The design and implementation of multimedia databases create additional challenges due to the nature of multimedia data and the requirements of possible applications. Multimedia applications can be categorized in three main groups, each of which poses different data management challenges :
Repository applications: Large amounts of multimedia data and associated metadata are stored for retrieval purposes. These repositories may be distributed or centralized and can be managed using conventional DBMS. Examples of multimedia data stored in such repositories include medical and satellite images, and engineering drawings.
Presentation applications: Applications that involve delivery of multimedia content to a possibly remote location, subject to temporal constraints. In these applications, data is consumed as it is delivered, as opposed to being stored for later processing. A number of new potential problems, such as jitter, latency, and the corresponding need to maintain and guarantee "quality of service" (QoS), come into play. Examples of such applications include audio and video broadcasting over the Internet.
Collaborative work using multimedia information: a new breed of multimedia applications in which a geographically dispersed group of professionals (e.g., engineers or medical doctors) work together on a common, multimedia-intensive, task.
Accommodating massive amounts of text, graphics, images, animations, audio, and video streams into a database system is far from trivial and the popularization of multimedia databases has raised a number of complex issues for database designers. Some of these issues are :
Modeling: Multimedia information includes media objects, associated metadata, and the objects' temporal and spatial characteristics. This information is continuously manipulated and modified by applications. Some of the different techniques used for modeling multimedia data are :
object-oriented modeling: inspired by the object-oriented paradigm, it organizes multimedia information into hierarchical structures in which each multimedia object (e.g., text, audio, video, image) has its set of variables, methods, and messages to which it responds. Such a model can enforce concepts such as encapsulation, data hiding, and multiple inheritance, and can handle the metadata as well. Some of its drawbacks include the difficulty of accessing objects in a collective - rather than individual - manner, the need to handle the database schema independently from the class hierarchy, and the impossibility of creating new objects that are based on portions of existing objects and need only to inherit part of their attributes.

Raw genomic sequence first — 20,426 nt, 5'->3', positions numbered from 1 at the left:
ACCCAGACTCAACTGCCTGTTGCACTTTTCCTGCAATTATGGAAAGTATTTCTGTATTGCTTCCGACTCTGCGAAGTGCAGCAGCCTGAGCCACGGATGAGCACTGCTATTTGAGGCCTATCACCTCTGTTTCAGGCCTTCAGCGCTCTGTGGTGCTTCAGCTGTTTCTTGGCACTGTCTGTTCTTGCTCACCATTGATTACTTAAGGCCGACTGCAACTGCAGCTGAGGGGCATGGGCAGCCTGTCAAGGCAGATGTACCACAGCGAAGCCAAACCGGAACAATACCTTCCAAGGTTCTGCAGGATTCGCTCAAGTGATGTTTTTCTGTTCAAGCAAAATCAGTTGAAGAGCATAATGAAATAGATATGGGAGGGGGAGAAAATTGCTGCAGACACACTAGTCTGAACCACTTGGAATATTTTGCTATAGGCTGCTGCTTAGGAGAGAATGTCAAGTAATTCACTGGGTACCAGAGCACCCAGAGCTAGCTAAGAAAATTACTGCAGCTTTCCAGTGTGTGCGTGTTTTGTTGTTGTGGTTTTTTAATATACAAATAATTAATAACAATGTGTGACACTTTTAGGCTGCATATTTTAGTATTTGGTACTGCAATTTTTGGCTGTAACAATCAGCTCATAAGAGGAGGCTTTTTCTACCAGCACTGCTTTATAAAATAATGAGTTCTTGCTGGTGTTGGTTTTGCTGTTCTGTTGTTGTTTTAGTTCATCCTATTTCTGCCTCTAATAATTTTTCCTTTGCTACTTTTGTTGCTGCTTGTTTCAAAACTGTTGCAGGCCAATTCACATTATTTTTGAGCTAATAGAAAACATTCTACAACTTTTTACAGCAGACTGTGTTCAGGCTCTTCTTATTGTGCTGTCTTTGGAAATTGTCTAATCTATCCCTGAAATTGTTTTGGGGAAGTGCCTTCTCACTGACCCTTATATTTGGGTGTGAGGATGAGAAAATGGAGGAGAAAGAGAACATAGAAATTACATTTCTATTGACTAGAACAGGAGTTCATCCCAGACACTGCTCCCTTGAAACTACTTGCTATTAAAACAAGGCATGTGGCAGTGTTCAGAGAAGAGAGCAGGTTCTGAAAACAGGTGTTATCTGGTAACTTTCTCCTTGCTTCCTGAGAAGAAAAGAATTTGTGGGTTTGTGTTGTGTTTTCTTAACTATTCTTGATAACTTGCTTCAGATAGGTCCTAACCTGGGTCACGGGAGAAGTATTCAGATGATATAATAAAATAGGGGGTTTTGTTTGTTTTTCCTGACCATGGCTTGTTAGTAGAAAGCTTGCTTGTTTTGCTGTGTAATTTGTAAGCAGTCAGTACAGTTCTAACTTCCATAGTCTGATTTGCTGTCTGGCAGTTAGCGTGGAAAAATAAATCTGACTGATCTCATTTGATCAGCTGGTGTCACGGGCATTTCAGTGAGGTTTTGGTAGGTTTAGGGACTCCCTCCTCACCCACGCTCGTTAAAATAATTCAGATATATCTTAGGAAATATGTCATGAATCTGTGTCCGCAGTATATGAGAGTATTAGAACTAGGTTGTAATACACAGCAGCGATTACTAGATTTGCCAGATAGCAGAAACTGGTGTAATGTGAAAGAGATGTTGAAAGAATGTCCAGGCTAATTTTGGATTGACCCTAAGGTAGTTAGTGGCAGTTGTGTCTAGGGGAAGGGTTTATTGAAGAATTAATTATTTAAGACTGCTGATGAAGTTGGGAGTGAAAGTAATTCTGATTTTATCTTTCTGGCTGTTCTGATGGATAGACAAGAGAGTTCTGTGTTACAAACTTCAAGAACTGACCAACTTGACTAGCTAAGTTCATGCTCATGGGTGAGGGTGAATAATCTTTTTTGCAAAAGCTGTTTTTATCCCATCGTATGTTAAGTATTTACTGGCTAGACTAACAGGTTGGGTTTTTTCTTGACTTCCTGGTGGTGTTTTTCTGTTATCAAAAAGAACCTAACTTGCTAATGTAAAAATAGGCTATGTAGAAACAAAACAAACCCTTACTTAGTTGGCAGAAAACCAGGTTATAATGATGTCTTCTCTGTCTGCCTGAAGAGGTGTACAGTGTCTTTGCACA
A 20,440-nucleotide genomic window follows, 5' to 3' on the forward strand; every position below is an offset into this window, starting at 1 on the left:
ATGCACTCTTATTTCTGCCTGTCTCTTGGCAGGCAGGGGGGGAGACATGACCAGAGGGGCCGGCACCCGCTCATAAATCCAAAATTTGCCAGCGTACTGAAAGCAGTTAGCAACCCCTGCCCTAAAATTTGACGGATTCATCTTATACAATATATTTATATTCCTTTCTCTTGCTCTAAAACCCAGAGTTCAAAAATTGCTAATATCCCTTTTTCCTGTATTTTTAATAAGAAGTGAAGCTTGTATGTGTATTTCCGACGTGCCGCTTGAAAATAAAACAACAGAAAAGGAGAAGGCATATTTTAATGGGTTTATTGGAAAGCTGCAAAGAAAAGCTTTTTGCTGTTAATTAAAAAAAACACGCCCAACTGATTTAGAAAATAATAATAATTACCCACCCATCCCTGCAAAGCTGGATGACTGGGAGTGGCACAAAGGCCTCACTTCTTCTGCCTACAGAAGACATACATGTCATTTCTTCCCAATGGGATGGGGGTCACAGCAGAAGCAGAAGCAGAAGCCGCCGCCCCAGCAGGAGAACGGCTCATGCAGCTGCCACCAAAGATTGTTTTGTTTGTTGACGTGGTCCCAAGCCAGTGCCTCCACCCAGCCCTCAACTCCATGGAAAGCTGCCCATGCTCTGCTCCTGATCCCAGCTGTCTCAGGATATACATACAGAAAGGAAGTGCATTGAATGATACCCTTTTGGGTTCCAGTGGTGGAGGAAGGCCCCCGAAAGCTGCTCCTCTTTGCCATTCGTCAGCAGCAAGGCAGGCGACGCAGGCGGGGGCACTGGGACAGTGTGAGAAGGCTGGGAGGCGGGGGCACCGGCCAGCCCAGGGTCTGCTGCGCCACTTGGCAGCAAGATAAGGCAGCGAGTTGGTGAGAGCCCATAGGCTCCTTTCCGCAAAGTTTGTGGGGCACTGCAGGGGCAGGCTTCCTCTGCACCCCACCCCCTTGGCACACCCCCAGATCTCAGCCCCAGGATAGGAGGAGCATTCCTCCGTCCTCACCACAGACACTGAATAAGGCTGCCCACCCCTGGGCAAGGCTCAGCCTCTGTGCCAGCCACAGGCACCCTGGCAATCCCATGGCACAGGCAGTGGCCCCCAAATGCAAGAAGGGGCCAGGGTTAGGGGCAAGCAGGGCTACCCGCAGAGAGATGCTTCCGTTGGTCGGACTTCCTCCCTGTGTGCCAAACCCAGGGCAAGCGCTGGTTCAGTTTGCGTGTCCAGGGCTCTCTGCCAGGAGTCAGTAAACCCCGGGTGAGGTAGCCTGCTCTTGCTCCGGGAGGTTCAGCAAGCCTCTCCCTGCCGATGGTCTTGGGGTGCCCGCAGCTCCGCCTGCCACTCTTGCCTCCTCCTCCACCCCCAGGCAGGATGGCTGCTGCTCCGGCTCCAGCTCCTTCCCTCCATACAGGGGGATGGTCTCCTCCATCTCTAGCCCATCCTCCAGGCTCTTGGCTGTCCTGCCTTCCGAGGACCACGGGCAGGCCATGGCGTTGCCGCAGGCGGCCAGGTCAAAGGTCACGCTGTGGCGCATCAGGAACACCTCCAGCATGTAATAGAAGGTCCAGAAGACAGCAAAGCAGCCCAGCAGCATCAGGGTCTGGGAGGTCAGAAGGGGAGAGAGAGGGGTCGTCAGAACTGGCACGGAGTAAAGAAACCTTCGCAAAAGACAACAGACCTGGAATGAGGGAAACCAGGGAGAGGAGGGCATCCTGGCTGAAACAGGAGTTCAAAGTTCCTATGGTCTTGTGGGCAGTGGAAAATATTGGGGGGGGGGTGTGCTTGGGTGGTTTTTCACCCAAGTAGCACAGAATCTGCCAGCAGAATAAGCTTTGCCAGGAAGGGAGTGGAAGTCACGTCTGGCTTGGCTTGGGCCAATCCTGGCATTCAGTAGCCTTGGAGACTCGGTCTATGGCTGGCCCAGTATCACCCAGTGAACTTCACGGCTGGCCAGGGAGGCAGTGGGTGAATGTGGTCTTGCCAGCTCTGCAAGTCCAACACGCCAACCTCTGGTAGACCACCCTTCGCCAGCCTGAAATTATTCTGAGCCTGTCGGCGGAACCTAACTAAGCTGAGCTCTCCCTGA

temporal models: multimedia objects have associated temporal characteristics, which are particularly important in presentation-type applications. These characteristics specify parameters such as: time instant of an object presentation, duration of presentation, and synchronization among objects in the presentation. Temporal models are called hard when the temporal relationships are specified in a precise manner with exact values for time instants and duration of presentations, or flexible if they allow a range of values to be specified for each time-related parameter.
spatial models: multimedia applications are constrained by the size of each window and the window layout. These constraints must be taken into account either in a hard way (assigning specific values for the x and y coordinates of each window corner), or in a flexible way, using difference constraints and specifying relative positions among the various windows in a presentation.
Design: The conceptual, logical, and physical design of multimedia databases remains an area of active research. The general design methodology summarized in Section 3 can still be used as a starting point, but performance and fine-tuning issues are more complex than in conventional databases.
Storage: Storage of multimedia information in conventional magnetic media brings new problems, such as representation, compression/ decompression, mapping to device hierarchies, archiving, and buffering during the I/O operations.
Queries and retrieval: Efficient query formulation, query execution, and optimization for multimedia data is still an open problem and neither query languages nor keyword-based queries have proven to be completely satisfactory.
Performance: While some multimedia applications can tolerate less strict performance constraints (e.g., the maximum time to perform a content-based query on a remote image repository), others are inherently more critical, such as the minimum acceptable frame rate for video playback.
Recent developments in Multimedia Database Systems are expected to bring together two disciplines that have historically been separate: database management and information retrieval. The former assumes a rigid structure for data and derives the meaning of a data instance from the database schema, while the latter is more concerned with modeling the data content, without paying much attention to its structure .
There are very few commercial multimedia database management solutions currently available, e.g., MediaWay's Chuckwalla Broadband Media Management System. Nonetheless, many well-known DBMSs support multimedia data types; examples include Oracle 8.0, Sybase, Informix, ODB II, and CA-JASMINE. The way multimedia extensions are handled by each of these systems is ad hoc, and does not take into account interoperability with other products and solutions. It is expected that the MPEG-7 standard will promote the necessary standardization.